“The Italian Government sustains all the initiatives that help value and promote the Made in Italy and is committed to fighting counterfeiting and the phenomenon of ‘Italian sounding’, that creates so many damages to the Italian economy and agriculture. For these reasons we have come in the United States. In fact we want to sensitize the American consumers to the taste and the quality of the true products of our agriculture”.
These, the words of the Italian Minister of agricultural food and forestry policies Luca Zaia, who began his official visit in the United States October 20, 2009. The Italian delegation will be engaged for several days, in numerous institutional meetings and will be attending several promotional events of the agrifood Made in Italy.
“I have great expectations about this visit”, Zaia declared. “The USA – the Minister continued – are a great federal Country that has managed to build its identity on the cohabitation and the relationship between 50 States, a wonderful lesson for our society”.
Imitation apparel claiming “Made in Italy” have concerned and worried Italian companies and the government for quite some time. But the focus has broadened to include the food industry, including olive oil, salumi, cheeses, and even wine among other food goods. Estimates are that three out of four “Italian” food products sold abroad are counterfeit, and are doing enormous damage to Italy’s reputation and economy, with other countries producing and claiming a “Made in Italy” product.
Unfortunately, some of the fraud has taken place inside of Italy, where Italian inspectors and detectives have cracked down. Authorities in late 2007 seized some 1,000 hams in warehouses and supermarkets throughout Italy because the meat was branded with fake Parma prosciutto trademarks. No ham made outside the Parma area can bear the label Parma ham. The European Union’s highest court has upheld the bloc’s principle of protected food names, also ruling that only “Parmigiano Reggiano” — from Parma — can be sold as “Parmesan.” Many Italian products are already protected by existing EU regulations that lay down strict rules on the item`s origin and the manufacturing process, and ensuring consistent penalties for those who violate existing regulations.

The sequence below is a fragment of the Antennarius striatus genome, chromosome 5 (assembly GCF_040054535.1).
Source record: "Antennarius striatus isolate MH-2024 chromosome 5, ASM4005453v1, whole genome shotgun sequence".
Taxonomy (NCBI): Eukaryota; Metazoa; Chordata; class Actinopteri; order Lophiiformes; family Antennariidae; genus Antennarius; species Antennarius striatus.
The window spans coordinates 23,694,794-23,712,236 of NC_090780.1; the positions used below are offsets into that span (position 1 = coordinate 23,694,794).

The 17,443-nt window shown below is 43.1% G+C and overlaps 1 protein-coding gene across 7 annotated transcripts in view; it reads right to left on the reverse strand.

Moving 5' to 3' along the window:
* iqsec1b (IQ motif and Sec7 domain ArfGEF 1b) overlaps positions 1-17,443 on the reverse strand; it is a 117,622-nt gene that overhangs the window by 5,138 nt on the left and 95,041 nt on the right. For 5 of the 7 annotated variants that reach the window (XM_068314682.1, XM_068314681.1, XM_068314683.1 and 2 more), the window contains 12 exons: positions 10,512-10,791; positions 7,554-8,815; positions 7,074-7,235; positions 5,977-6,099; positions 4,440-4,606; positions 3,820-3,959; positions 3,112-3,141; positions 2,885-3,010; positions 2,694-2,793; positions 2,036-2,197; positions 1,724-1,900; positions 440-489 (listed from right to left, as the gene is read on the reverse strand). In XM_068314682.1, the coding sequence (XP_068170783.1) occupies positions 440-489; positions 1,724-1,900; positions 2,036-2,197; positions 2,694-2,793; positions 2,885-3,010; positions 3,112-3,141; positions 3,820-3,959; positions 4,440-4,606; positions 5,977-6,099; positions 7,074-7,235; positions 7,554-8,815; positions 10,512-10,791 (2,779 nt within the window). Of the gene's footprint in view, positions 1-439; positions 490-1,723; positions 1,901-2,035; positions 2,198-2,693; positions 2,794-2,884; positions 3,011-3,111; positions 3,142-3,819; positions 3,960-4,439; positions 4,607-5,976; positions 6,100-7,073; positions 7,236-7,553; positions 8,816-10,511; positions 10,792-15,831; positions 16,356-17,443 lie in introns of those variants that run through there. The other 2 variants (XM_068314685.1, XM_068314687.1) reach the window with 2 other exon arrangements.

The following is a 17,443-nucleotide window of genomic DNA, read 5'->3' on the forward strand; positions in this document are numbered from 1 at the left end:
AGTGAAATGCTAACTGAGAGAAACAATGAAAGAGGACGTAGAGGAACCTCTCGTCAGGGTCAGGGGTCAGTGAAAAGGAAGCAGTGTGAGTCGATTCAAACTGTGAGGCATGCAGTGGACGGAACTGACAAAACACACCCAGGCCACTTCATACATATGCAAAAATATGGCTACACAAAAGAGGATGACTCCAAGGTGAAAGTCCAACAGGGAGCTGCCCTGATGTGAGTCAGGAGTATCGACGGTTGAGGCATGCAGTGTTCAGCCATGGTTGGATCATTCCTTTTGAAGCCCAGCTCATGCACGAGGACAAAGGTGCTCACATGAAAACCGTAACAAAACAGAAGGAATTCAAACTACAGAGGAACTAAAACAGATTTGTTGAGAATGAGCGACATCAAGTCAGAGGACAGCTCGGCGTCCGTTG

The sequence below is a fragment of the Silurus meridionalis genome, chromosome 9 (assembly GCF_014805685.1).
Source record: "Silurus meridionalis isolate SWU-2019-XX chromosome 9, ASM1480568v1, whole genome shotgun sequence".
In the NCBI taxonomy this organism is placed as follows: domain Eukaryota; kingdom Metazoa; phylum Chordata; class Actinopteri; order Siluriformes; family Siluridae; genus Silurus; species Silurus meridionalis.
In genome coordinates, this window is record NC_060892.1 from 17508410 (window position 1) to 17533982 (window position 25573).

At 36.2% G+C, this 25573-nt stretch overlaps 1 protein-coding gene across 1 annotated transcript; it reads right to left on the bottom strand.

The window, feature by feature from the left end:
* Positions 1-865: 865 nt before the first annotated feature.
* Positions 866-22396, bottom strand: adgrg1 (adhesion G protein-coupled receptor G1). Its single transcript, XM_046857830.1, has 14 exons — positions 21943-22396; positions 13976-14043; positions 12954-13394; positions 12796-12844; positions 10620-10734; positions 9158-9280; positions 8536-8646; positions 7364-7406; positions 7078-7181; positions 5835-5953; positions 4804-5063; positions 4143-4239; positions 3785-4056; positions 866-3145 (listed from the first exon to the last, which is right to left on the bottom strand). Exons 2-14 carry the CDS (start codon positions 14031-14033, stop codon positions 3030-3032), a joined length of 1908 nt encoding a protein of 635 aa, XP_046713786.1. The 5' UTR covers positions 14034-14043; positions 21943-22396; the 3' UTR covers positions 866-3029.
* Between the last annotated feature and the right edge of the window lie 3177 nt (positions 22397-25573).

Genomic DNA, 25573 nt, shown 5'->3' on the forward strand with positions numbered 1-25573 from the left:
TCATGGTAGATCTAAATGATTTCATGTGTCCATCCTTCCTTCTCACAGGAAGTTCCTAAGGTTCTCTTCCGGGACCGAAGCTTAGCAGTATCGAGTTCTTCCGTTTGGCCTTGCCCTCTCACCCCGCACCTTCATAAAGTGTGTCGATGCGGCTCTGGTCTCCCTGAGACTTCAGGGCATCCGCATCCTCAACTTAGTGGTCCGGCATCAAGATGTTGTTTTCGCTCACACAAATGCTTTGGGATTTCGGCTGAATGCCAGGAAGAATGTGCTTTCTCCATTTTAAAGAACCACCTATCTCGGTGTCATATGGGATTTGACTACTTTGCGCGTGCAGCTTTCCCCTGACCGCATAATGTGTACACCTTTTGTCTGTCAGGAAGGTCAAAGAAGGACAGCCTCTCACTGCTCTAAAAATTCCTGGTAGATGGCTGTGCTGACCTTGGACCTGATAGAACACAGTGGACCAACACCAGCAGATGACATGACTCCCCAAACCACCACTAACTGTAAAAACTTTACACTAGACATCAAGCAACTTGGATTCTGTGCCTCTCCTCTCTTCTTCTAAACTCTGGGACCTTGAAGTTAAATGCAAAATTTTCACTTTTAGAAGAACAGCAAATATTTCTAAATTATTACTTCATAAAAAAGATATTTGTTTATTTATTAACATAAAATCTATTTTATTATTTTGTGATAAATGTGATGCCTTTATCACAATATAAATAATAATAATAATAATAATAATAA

The regulations that govern wine production in Italy can be strict and might seem complex, but when understood are simple. They may limit the percentages of grapes, what types of grapes are allowed into a certain type of wine, or simply a geographic area. A simple example is a wine that would be a Chianti that was grown outside the Chianti region, could not legally be labeled Chianti.
The Minister for Agricultural Policies Luca Zaia has praised the recent achievements being made: “Those who intend to deceive consumers has to face the zero tolerance phase-two, which we started to give a strong signal to those seeking to enrich themselves with tricks we are not to allow any longer. Honest consumers and producers can rest easy, because the controls in defense of our local products are becoming more effective.”
Today, the world can become more assured that the aggressive goals of Minister Luca Zaia and the Italian government, is to ensure the high quality reputation and authenticity of Made in Italy products and the regions they come from. Now is the time on a global level for the consumer to become more educated in their purchases — knowing that they are supporting the true Italian trade, farmers, vintners, designers, and artisans that have built the reputation of elegant design, exquisite quality, and unmatched excellence in authentic Made in Italy products.
For more information on Made in Italy products & services visit: